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Hive composition


#1

Hi everyone,

Just what I think is a simple question about putting my hive together.

I am about to begin harvesting from my flow super which I am really excited about. This got me thinking about another hive box I have.

I have seen other people’s hives and some have 1 or 2 brood boxes and or supers.
Are there any hard and fast rules about brood to super ratios?
I am guessing 2 brood boxes = more bees = more frequent harvests from my flow super?


#2

Many others will weigh in on this for there are many threads out there about this. It depends on where you are in the world. So people will be asking where you are. Here in the US other than the coastal regions typically 2 boxes of brood are used. Coastal regions more particularly the southern coastal regions of the US it’s warm enough and the pollen and nectar source is plentiful.


#3

The queen can lay only what she can. That and the availability of nectar and particularly pollen are the limiting factors. The queen will reduce laying as winter approaches so your two brood boxes idea is to facilitate enough food storage for winter as well as a bigger brood nest at peak of season. Of course more bees will collect more nectar but whether this goes into your super or into more bees is entirely up to them

Bees will grow their nest to a roughly predetermined size before they make preparations to reproduce and this is largely genetically determined. You can, of course, force them out earlier if you do not give them enough space.


#4

I don’t know your location, but basically in the US it seems to fall out like this:

In the far north they run two ten frame deep boxes for brood and winter. Less is just not enough for a prolific queen and less is difficult to winter them and have them build up well in the spring.

By the time you get to about Tennessee or South Carolina they are down to one ten frame deep and one medium or a shallow.

By the time you get to the deep south they run one deep.

If you give them not enough room (and you are using an excluder) then it limits the size of the hive. If you give them too much room, they never get to your supers…


#5

This is a 3 deep brood chamber hive in southern Alabama. The hive produced 315 lbs of honey last year.


#6

Hi Lucas, I see you are in Gosford NSW, and whilst I would never tell you which way to go. The norm amongst apiarists in this part of the world is single brood, queen excluder and then supers on top. Of the beekeepers I know who are working with two brood boxes, they tend get more honey in their brood boxes than I do. My single brood is wall-to-wall brood, sometimes right to the top of the frame. This method does take a bit of extra management but this will make you a better beekeeper. I have an extra super which goes under the Flow super during spring and then over the super at the start of summer allowing for Flow and traditional honey and as you come into autumn you can decide on whether to leave some of the Flow super as winter stores or some of the traditional frames.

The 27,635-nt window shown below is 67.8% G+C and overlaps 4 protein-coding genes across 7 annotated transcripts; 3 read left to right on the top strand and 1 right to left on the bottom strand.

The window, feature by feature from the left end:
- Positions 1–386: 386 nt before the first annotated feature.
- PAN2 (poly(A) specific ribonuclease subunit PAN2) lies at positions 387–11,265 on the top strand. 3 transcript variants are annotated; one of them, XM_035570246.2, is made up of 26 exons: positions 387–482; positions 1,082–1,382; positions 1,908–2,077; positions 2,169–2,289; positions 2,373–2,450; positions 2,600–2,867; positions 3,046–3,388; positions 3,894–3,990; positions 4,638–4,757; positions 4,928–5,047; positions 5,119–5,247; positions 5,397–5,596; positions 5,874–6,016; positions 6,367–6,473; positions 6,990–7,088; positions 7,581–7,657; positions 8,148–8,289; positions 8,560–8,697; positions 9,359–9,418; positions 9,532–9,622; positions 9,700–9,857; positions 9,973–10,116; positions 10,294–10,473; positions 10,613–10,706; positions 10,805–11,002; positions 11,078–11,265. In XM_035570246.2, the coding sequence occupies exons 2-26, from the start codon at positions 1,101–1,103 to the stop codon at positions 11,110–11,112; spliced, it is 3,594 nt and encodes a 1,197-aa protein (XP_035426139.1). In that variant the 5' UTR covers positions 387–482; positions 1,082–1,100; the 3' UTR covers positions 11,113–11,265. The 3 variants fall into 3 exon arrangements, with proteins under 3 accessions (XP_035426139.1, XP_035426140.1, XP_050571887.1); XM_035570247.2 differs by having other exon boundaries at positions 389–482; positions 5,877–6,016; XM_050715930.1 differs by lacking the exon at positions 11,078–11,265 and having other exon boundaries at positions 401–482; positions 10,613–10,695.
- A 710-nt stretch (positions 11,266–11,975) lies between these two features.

#7

I assume you are using a ladder to inspect those supers? That is awesome though. Are you selling the honey?


#8

As Ed lives quite a way north of there, I guess that is not his hive. :smile:


#9

Correct, an acquaintance in Alabama who also practices 3 deep brood nests. I’ve only ever made it to 3 deeps/5 mediums.


#10

In the right climates, single brood boxes can be productive hives. My mothers hive in Adelaide South Australia has only one 8 frame brood box. It was established early in 2016 and to date has produced about 38 KG’s of honey. The flow super was removed for winter and the bees did very well with just 8 frames. At the end of winter they had several outer frames that were completely capped honey. Seemingly they didn’t lack for winter stores at all. This spring they expanded rapidly.

here is an interesting video about very large hives from Ireland- using the Rose Hive method- apparently the only thing stopping this beekeeper from making his hives even taller is the difficulty of adding more boxes.


#11

I’m up near Byron, running 1 full broodbox in my hives. As @Rodderick mentioned, you only need one, but need to manage. Once in a while I take a brood frame out to strengthen another hive, but you need to observe when your bees need more playground. Emptying the flow frames regularly is a start. My bees pretended the frames were not capped, but the only uncapped cells were a few cells in the extraction window. You need to check.
If I take out a brood frame I replace with foundationless. Doh. Takes them 3’days to fully draw it out. Then I added a foundationless 8 frame ideal above the flow box. Kept them busy and reduced bearding by heaps, and now it’s 3/4 drawn with half already capped honey. If that is all with that buttery toffee honey they are bringing in recently, oh yummm. Not sure yet what to do with all that.
I will sure have to manage come spring. My mentor said keep your hive full and strong always. Best insurance against SHB.
To really manage I think you need at least 2 hives. From there you will be able to supplement them with each other or at some stage give a nuc or 2 to friends who weren’t able to manage quite as well yet.
Yah, one broodbox is enough where you are. You don’t want the bee energy scattered, but focused on your goal.